Government and consumer advocates are reporting that “Vaccine Scams” are beginning around the country. Here’s some excellent advice from the Better Business Bureau:

How to Spot a Coronavirus Vaccine Con:

  • Research carefully: Scammers are very creative, so be skeptical of anything that seems too good – or crazy – to be true. Double check any information about the vaccine with official news sources. And be aware that none of the vaccines can be currently purchased online or in stores.
  • Check with your doctor:  If you want a vaccine early, reach out to your healthcare provider about your options. If you don’t have a primary care physician, check out the official website of your local health department for more information
  • Ignore calls for immediate action. While you may want to be first in line for the vaccine, don’t let that sense of urgency cloud your judgment. Scammers try to get you to act before you think. Don’t fall for it.
  • Think the link may be real? Double check the URL. Scammers often buy official-looking URLs to use in their cons. Be careful that the link is really what it pretends to be. If the message alleges to come from the local government, make sure the URL ends in .gov (for the United States) or .ca (for Canada). When in doubt, perform a separate internet search for the website.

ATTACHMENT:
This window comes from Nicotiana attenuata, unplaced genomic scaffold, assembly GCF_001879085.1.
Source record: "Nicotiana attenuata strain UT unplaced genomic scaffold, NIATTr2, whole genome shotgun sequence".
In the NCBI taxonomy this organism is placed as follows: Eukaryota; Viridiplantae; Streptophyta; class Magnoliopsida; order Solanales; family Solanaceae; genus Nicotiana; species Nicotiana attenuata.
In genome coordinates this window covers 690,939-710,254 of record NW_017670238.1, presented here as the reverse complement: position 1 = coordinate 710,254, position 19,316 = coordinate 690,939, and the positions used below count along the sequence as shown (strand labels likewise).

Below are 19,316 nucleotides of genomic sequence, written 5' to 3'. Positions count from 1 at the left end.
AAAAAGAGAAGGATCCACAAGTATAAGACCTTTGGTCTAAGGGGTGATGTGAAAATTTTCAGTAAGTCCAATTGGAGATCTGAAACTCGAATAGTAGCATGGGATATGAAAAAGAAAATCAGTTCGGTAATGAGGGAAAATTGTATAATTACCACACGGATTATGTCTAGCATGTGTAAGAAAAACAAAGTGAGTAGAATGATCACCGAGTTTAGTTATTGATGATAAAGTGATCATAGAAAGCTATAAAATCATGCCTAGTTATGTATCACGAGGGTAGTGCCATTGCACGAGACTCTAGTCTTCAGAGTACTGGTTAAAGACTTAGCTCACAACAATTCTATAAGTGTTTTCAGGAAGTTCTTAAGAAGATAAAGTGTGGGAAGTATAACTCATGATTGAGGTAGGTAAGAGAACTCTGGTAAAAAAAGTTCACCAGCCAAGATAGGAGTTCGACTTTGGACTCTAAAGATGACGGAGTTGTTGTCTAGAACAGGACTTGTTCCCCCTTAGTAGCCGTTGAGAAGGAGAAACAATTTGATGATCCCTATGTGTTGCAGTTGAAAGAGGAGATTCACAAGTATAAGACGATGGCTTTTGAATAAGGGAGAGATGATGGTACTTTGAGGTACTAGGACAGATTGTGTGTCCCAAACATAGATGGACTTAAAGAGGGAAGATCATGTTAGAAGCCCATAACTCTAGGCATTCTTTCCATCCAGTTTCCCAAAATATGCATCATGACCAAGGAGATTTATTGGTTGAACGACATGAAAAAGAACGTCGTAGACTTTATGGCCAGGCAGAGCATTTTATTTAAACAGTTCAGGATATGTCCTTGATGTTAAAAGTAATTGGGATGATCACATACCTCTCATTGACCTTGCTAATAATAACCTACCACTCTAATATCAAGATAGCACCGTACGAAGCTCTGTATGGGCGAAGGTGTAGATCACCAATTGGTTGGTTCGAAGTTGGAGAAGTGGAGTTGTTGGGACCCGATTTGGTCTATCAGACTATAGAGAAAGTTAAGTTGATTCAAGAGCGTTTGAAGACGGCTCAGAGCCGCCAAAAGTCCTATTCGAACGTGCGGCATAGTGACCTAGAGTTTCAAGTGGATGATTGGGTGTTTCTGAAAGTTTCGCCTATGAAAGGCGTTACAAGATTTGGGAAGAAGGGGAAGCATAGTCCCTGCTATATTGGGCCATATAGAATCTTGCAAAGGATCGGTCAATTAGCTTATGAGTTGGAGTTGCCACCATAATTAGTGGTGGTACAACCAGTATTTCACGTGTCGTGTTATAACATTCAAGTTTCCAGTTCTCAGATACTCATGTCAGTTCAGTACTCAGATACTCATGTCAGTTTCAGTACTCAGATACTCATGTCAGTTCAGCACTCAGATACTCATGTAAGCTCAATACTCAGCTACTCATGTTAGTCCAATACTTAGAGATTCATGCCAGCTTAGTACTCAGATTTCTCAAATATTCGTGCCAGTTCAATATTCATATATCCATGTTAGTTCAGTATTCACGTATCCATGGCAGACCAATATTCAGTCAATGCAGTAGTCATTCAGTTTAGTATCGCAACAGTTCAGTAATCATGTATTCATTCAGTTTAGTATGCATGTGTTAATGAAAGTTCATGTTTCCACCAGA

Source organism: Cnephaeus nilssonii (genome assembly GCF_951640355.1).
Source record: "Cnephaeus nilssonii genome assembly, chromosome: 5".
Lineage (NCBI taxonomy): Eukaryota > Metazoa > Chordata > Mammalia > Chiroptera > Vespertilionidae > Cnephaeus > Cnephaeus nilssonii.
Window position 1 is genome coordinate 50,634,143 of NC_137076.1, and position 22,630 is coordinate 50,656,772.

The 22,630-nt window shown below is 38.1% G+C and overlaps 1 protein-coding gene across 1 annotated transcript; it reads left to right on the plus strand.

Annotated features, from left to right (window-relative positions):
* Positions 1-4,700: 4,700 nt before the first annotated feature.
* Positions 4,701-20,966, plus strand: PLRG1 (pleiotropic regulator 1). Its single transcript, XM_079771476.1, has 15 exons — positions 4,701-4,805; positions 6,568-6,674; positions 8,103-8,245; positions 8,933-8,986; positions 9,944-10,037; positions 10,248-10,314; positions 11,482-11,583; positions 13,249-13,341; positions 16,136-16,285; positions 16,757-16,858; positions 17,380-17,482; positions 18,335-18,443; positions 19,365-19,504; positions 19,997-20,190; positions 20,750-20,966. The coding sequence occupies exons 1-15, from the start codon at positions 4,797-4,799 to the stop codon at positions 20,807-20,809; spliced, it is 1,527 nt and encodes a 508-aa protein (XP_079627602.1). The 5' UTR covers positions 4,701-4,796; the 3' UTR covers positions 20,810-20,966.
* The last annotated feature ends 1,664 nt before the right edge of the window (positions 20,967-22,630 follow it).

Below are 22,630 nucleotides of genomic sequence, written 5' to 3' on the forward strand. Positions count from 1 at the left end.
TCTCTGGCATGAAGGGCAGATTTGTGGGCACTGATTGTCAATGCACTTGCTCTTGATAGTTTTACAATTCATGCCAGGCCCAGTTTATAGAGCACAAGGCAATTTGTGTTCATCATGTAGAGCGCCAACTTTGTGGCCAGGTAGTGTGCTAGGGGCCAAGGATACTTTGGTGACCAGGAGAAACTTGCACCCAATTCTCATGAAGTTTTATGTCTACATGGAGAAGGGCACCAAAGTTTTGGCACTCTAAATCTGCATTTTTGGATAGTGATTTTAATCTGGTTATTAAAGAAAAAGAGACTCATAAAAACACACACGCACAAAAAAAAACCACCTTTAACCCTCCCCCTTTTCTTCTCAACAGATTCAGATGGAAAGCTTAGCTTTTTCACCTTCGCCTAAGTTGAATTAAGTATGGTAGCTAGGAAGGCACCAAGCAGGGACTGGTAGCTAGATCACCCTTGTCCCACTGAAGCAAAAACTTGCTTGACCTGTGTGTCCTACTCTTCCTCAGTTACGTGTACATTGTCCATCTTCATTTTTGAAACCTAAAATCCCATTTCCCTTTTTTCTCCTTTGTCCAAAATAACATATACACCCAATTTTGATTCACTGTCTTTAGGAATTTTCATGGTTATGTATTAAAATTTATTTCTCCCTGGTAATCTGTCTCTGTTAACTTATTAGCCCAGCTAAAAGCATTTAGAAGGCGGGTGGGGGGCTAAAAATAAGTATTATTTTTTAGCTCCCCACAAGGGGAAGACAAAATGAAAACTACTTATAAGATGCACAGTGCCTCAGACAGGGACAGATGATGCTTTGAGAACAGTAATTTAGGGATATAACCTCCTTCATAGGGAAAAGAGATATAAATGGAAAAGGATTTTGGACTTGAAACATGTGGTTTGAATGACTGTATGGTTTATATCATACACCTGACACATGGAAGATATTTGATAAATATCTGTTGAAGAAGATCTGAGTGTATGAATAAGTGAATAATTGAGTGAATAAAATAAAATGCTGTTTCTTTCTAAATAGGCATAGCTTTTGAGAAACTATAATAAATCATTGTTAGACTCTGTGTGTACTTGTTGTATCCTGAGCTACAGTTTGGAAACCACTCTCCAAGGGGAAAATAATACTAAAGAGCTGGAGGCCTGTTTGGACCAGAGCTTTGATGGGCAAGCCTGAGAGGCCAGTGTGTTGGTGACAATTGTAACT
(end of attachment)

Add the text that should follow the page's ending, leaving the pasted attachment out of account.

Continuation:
Here’s additional information you will need to protect yourself from the scammers put together by our Westchester Consumer Protection Office – based on some of the tricks scammers are using – remember, they use these tricks to steal your money and for identity theft:

  • The vaccine is expected to be free – you don’t need to pay for it.
  • There are no sign-up lists for the vaccine.
  • You can’t pay money to get your vaccine earlier.
  • Medicare or Social Security (or other government agencies) won’t be calling you about getting your vaccine – scammers often act like they are calling from government agencies.
  • You don’t need to give out your social security number, credit card or bank info before you are able to get the vaccine – ALWAYS BE CAREFUL when anyone asks for this information!

Also, beware of scammers or even salespeople offering to sell you unnecessary products, treatments or medicines to prevent the virus – always check with your doctor first.

It’s possible that the scammers may even mail out phony vaccines – you MUST only get your vaccine when available from your health care provider or regional public health office.

If you are contacted by someone looking to sell you early access to the vaccine, contact the Westchester Consumer Protection office at 914-995-2155 or at – we would be happy to help you!

Jim Maisano